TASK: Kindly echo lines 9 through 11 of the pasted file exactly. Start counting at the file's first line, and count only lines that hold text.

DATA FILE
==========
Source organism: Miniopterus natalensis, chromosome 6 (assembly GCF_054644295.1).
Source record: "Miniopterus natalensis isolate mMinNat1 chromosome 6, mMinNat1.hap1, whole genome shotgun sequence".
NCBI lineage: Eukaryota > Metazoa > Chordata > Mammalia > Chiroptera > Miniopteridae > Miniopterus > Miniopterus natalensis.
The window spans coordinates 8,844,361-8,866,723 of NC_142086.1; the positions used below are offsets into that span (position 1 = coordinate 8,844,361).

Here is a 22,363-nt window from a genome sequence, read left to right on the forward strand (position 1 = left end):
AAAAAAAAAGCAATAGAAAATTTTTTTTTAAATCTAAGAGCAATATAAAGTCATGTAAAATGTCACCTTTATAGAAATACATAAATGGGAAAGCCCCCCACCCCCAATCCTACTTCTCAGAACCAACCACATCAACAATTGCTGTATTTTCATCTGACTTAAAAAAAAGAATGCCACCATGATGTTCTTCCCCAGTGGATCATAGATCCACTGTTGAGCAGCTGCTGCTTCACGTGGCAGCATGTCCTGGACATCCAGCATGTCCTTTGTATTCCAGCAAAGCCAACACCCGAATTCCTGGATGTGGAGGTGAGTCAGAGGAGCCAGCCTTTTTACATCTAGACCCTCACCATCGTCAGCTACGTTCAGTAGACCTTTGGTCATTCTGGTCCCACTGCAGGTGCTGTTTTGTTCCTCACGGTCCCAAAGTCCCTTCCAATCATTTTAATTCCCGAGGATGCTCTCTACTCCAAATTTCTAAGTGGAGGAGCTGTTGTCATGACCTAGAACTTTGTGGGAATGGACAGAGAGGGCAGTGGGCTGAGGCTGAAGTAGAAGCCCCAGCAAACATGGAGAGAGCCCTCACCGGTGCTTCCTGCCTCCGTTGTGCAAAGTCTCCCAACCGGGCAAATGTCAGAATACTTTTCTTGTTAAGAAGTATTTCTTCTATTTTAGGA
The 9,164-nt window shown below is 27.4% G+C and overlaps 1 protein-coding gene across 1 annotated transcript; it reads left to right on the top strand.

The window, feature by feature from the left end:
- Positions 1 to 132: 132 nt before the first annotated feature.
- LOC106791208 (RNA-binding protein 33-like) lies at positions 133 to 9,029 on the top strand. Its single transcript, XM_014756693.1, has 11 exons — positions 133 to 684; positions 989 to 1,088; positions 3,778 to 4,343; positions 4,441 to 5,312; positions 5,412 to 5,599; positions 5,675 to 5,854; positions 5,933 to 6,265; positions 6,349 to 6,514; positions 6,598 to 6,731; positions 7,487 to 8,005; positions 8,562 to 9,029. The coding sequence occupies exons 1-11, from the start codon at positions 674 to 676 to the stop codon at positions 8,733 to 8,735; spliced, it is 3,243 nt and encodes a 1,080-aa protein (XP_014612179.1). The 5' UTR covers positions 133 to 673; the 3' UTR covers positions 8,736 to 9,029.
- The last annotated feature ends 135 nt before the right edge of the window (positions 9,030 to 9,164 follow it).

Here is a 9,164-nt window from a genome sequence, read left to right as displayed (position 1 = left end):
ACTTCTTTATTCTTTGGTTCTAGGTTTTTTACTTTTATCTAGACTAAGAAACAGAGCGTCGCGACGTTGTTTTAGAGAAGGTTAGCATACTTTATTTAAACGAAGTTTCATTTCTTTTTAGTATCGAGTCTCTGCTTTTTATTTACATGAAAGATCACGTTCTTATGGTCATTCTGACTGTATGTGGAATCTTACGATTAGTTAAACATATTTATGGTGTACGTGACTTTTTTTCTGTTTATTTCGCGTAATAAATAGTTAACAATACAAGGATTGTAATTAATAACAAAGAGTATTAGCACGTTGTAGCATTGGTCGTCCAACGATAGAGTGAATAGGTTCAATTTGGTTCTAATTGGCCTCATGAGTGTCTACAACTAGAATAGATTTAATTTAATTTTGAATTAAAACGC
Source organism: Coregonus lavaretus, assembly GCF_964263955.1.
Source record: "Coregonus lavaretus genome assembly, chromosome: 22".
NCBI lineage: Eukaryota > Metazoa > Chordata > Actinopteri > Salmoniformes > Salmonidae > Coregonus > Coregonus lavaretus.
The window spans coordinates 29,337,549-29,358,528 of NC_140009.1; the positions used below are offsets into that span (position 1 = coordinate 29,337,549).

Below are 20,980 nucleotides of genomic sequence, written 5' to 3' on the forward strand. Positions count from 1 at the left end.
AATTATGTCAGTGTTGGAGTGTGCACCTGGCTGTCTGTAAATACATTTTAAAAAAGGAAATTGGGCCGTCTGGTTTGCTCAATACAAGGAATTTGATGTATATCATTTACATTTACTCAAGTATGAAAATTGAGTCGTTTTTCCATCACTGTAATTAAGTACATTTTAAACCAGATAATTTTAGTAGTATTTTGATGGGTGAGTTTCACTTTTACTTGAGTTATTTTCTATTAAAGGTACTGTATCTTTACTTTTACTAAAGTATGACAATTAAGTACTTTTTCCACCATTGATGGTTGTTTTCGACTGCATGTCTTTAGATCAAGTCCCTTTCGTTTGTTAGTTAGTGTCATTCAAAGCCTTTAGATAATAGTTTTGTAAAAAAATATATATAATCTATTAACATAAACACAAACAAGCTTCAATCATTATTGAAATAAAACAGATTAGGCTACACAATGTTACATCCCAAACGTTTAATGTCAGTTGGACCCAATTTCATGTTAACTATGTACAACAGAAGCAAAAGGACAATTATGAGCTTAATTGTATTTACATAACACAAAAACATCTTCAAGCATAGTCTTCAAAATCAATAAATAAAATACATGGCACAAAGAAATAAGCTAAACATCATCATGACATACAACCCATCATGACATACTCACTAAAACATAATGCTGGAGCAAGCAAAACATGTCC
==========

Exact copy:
- Positions 1 to 132: 132 nt before the first annotated feature.
- LOC106791208 (RNA-binding protein 33-like) lies at positions 133 to 9,029 on the top strand. Its single transcript, XM_014756693.1, has 11 exons — positions 133 to 684; positions 989 to 1,088; positions 3,778 to 4,343; positions 4,441 to 5,312; positions 5,412 to 5,599; positions 5,675 to 5,854; positions 5,933 to 6,265; positions 6,349 to 6,514; positions 6,598 to 6,731; positions 7,487 to 8,005; positions 8,562 to 9,029. The coding sequence occupies exons 1-11, from the start codon at positions 674 to 676 to the stop codon at positions 8,733 to 8,735; spliced, it is 3,243 nt and encodes a 1,080-aa protein (XP_014612179.1). The 5' UTR covers positions 133 to 673; the 3' UTR covers positions 8,736 to 9,029.
- The last annotated feature ends 135 nt before the right edge of the window (positions 9,030 to 9,164 follow it).